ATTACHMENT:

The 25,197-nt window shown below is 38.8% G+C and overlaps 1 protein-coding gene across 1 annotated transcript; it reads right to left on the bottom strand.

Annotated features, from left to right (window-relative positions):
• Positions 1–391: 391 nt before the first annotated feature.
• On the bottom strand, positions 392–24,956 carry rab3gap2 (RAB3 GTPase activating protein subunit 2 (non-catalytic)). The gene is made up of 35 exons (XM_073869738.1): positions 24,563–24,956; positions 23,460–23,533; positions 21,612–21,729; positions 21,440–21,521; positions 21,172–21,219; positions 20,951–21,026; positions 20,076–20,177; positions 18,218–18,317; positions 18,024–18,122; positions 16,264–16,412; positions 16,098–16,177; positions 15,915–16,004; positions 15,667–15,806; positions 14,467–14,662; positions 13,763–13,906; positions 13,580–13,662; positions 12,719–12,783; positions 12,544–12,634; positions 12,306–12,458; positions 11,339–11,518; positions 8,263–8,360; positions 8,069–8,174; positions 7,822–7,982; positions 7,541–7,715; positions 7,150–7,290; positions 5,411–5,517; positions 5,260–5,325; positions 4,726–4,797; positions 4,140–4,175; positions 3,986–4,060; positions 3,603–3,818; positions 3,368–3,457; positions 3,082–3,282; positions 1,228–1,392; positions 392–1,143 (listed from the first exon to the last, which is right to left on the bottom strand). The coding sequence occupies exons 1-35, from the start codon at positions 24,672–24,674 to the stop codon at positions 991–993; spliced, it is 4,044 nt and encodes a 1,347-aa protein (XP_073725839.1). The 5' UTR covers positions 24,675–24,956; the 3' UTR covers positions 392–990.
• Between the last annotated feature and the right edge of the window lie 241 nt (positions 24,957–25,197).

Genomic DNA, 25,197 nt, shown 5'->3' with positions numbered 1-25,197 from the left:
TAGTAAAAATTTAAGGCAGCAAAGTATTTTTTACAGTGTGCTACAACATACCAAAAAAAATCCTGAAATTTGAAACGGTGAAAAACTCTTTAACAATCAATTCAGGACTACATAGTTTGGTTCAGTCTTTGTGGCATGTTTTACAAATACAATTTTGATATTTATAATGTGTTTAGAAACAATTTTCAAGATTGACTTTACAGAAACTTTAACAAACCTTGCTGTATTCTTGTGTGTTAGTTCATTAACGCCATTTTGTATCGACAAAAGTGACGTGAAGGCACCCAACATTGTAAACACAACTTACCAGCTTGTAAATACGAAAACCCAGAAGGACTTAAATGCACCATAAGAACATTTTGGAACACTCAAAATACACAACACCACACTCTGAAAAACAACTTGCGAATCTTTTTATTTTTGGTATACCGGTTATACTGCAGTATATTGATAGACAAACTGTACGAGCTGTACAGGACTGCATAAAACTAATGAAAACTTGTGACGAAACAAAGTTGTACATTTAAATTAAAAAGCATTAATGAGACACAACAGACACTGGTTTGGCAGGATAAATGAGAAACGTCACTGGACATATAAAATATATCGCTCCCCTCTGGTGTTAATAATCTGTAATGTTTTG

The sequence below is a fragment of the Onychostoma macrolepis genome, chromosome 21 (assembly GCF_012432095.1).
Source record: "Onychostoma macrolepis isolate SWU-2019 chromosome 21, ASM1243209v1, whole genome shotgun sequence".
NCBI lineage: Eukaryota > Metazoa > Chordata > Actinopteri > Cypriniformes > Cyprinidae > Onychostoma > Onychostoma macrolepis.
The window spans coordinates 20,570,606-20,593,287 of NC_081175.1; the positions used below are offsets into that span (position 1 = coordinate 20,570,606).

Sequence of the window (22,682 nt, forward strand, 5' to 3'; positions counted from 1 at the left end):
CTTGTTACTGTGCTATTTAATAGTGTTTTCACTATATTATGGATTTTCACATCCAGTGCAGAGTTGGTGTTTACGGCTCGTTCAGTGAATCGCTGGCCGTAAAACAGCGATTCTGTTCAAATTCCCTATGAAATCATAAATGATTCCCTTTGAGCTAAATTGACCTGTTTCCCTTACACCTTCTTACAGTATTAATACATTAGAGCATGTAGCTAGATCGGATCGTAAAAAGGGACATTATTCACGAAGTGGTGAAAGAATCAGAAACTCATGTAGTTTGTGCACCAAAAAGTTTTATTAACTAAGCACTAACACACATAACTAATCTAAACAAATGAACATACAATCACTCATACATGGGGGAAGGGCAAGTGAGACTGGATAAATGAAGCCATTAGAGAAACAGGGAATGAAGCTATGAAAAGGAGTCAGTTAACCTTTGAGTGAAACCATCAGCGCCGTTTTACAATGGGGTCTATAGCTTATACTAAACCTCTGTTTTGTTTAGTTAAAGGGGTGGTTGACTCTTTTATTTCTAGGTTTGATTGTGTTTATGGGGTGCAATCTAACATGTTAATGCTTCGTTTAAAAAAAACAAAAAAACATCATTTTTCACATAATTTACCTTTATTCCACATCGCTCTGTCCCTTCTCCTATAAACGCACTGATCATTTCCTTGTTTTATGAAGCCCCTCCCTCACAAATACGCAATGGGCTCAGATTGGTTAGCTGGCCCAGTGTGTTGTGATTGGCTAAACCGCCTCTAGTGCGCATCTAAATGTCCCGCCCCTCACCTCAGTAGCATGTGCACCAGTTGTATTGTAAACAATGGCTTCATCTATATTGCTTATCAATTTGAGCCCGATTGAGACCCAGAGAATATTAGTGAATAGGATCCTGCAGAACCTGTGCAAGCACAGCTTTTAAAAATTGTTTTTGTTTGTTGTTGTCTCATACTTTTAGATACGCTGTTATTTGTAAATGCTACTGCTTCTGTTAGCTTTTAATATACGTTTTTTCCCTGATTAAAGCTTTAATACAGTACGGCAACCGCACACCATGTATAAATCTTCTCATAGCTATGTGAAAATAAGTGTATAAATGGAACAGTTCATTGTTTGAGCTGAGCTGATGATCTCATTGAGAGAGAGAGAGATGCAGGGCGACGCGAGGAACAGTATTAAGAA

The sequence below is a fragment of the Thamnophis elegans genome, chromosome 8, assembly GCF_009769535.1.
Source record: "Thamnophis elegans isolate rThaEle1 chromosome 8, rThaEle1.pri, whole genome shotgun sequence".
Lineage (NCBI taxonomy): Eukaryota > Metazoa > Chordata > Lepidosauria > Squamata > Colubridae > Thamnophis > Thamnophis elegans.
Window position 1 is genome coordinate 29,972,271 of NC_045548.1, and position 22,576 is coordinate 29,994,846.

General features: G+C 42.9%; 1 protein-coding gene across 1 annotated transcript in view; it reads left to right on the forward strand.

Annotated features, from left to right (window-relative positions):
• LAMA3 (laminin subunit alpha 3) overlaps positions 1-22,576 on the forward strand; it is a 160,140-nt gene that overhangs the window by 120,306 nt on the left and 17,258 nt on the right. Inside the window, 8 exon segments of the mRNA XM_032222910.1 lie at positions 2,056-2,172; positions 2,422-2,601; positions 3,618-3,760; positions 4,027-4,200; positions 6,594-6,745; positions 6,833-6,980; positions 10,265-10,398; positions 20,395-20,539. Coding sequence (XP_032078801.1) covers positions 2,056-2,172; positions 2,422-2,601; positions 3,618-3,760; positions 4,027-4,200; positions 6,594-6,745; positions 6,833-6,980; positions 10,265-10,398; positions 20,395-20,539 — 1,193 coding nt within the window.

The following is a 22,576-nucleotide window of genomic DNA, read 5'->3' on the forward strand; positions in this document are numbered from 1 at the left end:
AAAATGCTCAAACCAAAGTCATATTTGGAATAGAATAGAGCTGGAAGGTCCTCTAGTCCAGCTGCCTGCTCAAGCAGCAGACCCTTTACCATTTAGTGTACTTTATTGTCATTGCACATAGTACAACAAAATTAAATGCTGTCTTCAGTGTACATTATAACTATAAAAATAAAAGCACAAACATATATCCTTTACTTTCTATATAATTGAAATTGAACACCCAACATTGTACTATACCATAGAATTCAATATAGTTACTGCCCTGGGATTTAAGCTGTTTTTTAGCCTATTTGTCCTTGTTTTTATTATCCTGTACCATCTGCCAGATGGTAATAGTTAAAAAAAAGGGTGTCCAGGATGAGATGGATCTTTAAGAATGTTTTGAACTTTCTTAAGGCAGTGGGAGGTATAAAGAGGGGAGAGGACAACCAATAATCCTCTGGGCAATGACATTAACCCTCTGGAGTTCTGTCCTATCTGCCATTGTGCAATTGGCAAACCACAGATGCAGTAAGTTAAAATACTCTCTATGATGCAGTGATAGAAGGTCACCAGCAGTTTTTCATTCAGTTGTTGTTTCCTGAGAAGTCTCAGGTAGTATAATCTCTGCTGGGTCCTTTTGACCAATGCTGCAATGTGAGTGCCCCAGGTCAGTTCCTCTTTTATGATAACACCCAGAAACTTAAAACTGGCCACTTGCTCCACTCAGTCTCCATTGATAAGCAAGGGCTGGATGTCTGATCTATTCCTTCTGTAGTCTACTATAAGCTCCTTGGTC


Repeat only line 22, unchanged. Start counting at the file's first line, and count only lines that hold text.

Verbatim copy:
AAAATGCTCAAACCAAAGTCATATTTGGAATAGAATAGAGCTGGAAGGTCCTCTAGTCCAGCTGCCTGCTCAAGCAGCAGACCCTTTACCATTTAGTGTACTTTATTGTCATTGCACATAGTACAACAAAATTAAATGCTGTCTTCAGTGTACATTATAACTATAAAAATAAAAGCACAAACATATATCCTTTACTTTCTATATAATTGAAATTGAACACCCAACATTGTACTATACCATAGAATTCAATATAGTTACTGCCCTGGGATTTAAGCTGTTTTTTAGCCTATTTGTCCTTGTTTTTATTATCCTGTACCATCTGCCAGATGGTAATAGTTAAAAAAAAGGGTGTCCAGGATGAGATGGATCTTTAAGAATGTTTTGAACTTTCTTAAGGCAGTGGGAGGTATAAAGAGGGGAGAGGACAACCAATAATCCTCTGGGCAATGACATTAACCCTCTGGAGTTCTGTCCTATCTGCCATTGTGCAATTGGCAAACCACAGATGCAGTAAGTTAAAATACTCTCTATGATGCAGTGATAGAAGGTCACCAGCAGTTTTTCATTCAGTTGTTGTTTCCTGAGAAGTCTCAGGTAGTATAATCTCTGCTGGGTCCTTTTGACCAATGCTGCAATGTGAGTGCCCCAGGTCAGTTCCTCTTTTATGATAACACCCAGAAACTTAAAACTGGCCACTTGCTCCACTCAGTCTCCATTGATAAGCAAGGGCTGGATGTCTGATCTATTCCTTCTGTAGTCTACTATAAGCTCCTTGGTC